The detailed instructions were on the next screen, ‘Audio recordings found on the internet are of mixed quality. Some can be very good and contain no recording errors. Others contain noises that the person making the recording did not intend to be there. This experiment requires you to listen to a short section of a podcast or radio show and answer any questions about the clip that appear on your screen. Occasionally you might also hear unwanted noises or errors in the clip. If you think you hear an unwanted sound in the recording click the Pause button immediately. You will be then asked how much the unwanted sound affected the overall audio quality at that point in the recording.’

The next screen presented the podcast. All the audio was heard once and could not be replayed. When the participants pressed the pause button because they had heard an unwanted sound, a question then appeared asking them how much the unwanted sound affected their perception of the overall audio quality at that point. This was rated on a five point ITU degradation scale [15] (not at all, not very much, a little bit, quite a lot, a lot). A button allowed subjects to return to the podcast without rating.


The College of Science and Technology’s Research Ethics Panel at the University of Salford has delegated powers to make judgements regarding ethical approval of research studies on behalf of the Academic Audit and Governance Committee of the University. The panel granted ethical approval for the experiment reported in this paper (reference CST 11/19) including approving the consent process. On the first page of the website, a description of the experiment and a consent statement was given. The instruction was, ‘Please read the following statement and click Take Part Now! if you agree to participate.’ It is assumed that by clicking the button participants had given consent. The anonymised, raw data from the experiment can be downloaded from S1 Dataset.


Participant summary

1206 participants took part in the study, of whom 629 completed at least one whole podcast. The median age range was 20–29 years. Participants who did not listen to at least one complete podcast or who did not engage with the task (i.e. those who did not identify at least one instance of unwanted noise in the audio) were removed from the final sample, leaving a total of 585 sets of ratings for analysis. Dropout rates in internet based tasks vary considerably [16], particularly in the absence of financial incentive to participate, but retention in this work compares well to previous Web experiments using speech stimuli [17]. Of those in the final sample, 54.9% listened on headphones, 29.9% on laptop/tablet/mobile/internal loudspeakers, 14.2% on external loudspeaker, and 1% on other/don’t know. 24.1% reported the listening environment as very quiet, 63.2% quiet, 12% noisy and 0.7% very noisy. If a subject did not press the button to rate the quality after a sample contained handling noise, this was automatically assigned a degradation rating of ‘not at all’.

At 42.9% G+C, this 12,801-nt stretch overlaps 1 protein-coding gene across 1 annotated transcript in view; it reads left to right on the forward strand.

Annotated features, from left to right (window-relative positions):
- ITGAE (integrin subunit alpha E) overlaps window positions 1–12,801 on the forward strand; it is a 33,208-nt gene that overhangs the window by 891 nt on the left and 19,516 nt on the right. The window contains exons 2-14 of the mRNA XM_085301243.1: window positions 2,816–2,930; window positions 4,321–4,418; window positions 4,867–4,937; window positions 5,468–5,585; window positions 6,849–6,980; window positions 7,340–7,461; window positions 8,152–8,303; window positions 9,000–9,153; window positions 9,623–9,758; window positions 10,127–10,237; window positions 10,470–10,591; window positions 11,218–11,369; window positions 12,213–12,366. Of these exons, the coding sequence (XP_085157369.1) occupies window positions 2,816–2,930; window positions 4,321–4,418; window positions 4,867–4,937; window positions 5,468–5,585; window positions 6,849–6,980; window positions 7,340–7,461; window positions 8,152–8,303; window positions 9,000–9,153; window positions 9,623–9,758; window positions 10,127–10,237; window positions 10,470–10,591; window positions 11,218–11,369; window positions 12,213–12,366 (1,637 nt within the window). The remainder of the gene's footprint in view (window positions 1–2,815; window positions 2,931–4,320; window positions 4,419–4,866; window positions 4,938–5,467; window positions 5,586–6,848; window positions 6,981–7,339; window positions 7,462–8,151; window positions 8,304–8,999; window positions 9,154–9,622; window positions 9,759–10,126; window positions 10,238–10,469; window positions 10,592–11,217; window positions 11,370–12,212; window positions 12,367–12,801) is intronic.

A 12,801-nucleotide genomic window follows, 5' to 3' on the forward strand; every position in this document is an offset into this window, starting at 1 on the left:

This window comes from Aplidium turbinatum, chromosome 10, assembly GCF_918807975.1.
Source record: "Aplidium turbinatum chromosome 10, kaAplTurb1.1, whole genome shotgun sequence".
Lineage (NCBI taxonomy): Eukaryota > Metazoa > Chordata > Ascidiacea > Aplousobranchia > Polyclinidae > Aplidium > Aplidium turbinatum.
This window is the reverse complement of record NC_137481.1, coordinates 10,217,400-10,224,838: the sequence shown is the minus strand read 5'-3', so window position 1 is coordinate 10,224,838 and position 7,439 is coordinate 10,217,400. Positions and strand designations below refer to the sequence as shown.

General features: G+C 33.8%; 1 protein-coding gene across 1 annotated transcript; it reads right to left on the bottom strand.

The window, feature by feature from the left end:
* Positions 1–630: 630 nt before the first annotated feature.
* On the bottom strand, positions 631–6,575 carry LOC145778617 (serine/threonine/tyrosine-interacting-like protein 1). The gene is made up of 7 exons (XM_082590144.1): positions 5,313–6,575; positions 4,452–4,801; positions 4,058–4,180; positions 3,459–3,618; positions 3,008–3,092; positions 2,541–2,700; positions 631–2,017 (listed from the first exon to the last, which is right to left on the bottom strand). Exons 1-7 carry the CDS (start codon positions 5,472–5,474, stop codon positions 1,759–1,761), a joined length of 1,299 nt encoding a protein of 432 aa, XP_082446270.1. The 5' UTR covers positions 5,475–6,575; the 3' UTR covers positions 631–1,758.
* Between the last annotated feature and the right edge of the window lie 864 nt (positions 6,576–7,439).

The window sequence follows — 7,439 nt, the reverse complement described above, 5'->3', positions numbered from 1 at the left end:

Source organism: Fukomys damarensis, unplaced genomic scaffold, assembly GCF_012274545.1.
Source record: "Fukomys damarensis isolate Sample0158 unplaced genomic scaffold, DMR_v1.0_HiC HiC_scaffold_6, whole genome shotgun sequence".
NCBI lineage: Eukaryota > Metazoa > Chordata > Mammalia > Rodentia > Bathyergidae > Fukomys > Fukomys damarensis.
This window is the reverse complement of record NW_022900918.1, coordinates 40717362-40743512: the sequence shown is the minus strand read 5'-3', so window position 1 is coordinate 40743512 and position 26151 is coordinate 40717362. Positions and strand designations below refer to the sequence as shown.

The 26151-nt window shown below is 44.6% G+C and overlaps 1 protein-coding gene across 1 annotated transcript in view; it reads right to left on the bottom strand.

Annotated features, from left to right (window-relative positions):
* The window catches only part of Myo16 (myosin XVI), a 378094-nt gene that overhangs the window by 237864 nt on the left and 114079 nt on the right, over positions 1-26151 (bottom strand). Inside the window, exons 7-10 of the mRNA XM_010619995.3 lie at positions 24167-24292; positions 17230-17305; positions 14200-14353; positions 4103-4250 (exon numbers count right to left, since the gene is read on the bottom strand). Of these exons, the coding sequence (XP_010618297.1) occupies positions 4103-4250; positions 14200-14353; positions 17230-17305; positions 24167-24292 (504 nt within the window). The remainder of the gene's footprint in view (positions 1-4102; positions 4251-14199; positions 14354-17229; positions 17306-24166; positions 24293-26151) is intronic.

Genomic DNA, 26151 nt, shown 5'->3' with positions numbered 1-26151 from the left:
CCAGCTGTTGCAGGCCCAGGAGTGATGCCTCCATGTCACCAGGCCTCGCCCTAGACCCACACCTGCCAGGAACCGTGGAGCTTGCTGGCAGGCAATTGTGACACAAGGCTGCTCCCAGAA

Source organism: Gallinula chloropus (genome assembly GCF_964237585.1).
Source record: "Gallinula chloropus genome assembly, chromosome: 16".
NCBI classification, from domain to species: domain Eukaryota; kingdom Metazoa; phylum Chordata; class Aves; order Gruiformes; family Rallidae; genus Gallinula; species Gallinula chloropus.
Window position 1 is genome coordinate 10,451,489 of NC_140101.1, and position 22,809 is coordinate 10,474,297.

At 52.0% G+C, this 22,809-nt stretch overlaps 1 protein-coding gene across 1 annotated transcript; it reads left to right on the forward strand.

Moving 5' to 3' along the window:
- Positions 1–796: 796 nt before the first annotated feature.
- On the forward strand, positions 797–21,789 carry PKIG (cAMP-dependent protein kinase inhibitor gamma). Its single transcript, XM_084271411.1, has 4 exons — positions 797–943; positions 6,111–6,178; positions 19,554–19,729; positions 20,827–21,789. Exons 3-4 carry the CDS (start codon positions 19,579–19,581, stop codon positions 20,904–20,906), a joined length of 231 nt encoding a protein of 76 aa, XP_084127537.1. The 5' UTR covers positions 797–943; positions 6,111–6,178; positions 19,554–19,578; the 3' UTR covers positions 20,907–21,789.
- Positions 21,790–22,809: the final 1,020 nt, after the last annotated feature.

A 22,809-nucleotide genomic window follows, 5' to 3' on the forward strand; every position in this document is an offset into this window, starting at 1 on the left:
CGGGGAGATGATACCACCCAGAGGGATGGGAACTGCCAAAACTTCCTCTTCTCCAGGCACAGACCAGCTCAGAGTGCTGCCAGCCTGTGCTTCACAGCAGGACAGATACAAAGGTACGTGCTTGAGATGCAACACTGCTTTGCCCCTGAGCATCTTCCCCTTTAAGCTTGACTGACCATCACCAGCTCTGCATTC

Predicting quality scores

An ordinal regression model using a logit link function and proportional cumulative odds was used for this part of the analysis. The regression model is therefore [18]: (1)

Where pj is the probability that the degradation was rated in category j or below, αj, β and εk are coefficients that are adjusted to fit the model to the data, SNR is a signal to noise ratio, and Ck a nominal contextual variable (e.g. microphone type) with subscript k indicating category number.

Initial analysis showed that signal to noise ratio was the strongest significant predictor for the cumulative probabilities. Signal to noise ratios can be drawn up in different ways, however, and so it was necessary to investigate which correlated best with the subjective ratings. A number of variations of signal to noise ratios were compared including: the ratio of the average level of the signal and noise (Leq based SNR); the ratio between the signal and noise L10 levels (L10 is a percentile measure of the level exceeded for 10% of the time and is often used to quantify impulsive sound levels); the peak signal to noise ratio and variations using A-weighting and also SNR parameters where the signal level was integrated over the whole file rather than just over the time when the particular noise was present.

To test which signal to noise ratio parameter was the best predictor of the degradation scores, an ordinal regression analysis was done for each parameter and the best model selected as monitored via the pseudo-R2 value. Other contextual variables were not used (i.e. Ck = εk = 0).

The A-weighted signal to noise ratio, where the signal level is calculated over the whole signal, correlated best with opinions of quality. (Note, two other forms of determining signal to noise ratios that used a masking model accounted for a similar amount of variance, but were rejected as being more complex). This suggests that the perceived influence of the handling noise on quality is not related to the instantaneous signal to noise ratio, but to how the level of each noise relates to a subject’s memory of the average level of the podcast.